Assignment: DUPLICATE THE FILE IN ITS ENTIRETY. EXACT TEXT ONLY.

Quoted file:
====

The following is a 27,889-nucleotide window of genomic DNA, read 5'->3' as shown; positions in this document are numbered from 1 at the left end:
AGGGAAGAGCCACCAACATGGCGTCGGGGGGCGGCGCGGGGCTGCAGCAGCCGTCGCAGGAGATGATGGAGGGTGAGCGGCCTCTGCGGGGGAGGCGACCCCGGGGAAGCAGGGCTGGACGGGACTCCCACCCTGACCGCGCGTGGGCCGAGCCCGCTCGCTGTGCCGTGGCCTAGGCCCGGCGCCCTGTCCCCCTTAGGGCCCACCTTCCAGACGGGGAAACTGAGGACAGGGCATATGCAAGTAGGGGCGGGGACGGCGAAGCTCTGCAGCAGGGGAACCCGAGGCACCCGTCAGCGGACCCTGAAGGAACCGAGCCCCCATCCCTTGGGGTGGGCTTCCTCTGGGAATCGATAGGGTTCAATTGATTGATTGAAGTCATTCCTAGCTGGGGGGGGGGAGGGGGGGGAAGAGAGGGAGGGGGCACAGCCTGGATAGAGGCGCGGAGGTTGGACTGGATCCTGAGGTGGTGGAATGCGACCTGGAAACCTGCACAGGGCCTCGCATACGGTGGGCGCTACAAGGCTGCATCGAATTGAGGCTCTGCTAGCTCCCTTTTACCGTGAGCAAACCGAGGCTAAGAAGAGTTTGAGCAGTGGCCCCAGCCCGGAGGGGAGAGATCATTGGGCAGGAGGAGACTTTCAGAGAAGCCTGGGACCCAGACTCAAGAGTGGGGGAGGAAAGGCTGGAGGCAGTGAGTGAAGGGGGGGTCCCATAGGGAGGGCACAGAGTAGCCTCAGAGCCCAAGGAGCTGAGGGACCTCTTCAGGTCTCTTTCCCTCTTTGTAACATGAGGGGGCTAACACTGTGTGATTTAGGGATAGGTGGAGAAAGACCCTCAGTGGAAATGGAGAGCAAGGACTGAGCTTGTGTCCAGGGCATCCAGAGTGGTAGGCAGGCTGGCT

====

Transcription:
The following is a 27,889-nucleotide window of genomic DNA, read 5'->3' as shown; positions in this document are numbered from 1 at the left end:
AGGGAAGAGCCACCAACATGGCGTCGGGGGGCGGCGCGGGGCTGCAGCAGCCGTCGCAGGAGATGATGGAGGGTGAGCGGCCTCTGCGGGGGAGGCGACCCCGGGGAAGCAGGGCTGGACGGGACTCCCACCCTGACCGCGCGTGGGCCGAGCCCGCTCGCTGTGCCGTGGCCTAGGCCCGGCGCCCTGTCCCCCTTAGGGCCCACCTTCCAGACGGGGAAACTGAGGACAGGGCATATGCAAGTAGGGGCGGGGACGGCGAAGCTCTGCAGCAGGGGAACCCGAGGCACCCGTCAGCGGACCCTGAAGGAACCGAGCCCCCATCCCTTGGGGTGGGCTTCCTCTGGGAATCGATAGGGTTCAATTGATTGATTGAAGTCATTCCTAGCTGGGGGGGGGGAGGGGGGGGAAGAGAGGGAGGGGGCACAGCCTGGATAGAGGCGCGGAGGTTGGACTGGATCCTGAGGTGGTGGAATGCGACCTGGAAACCTGCACAGGGCCTCGCATACGGTGGGCGCTACAAGGCTGCATCGAATTGAGGCTCTGCTAGCTCCCTTTTACCGTGAGCAAACCGAGGCTAAGAAGAGTTTGAGCAGTGGCCCCAGCCCGGAGGGGAGAGATCATTGGGCAGGAGGAGACTTTCAGAGAAGCCTGGGACCCAGACTCAAGAGTGGGGGAGGAAAGGCTGGAGGCAGTGAGTGAAGGGGGGGTCCCATAGGGAGGGCACAGAGTAGCCTCAGAGCCCAAGGAGCTGAGGGACCTCTTCAGGTCTCTTTCCCTCTTTGTAACATGAGGGGGCTAACACTGTGTGATTTAGGGATAGGTGGAGAAAGACCCTCAGTGGAAATGGAGAGCAAGGACTGAGCTTGTGTCCAGGGCATCCAGAGTGGTAGGCAGGCTGGCT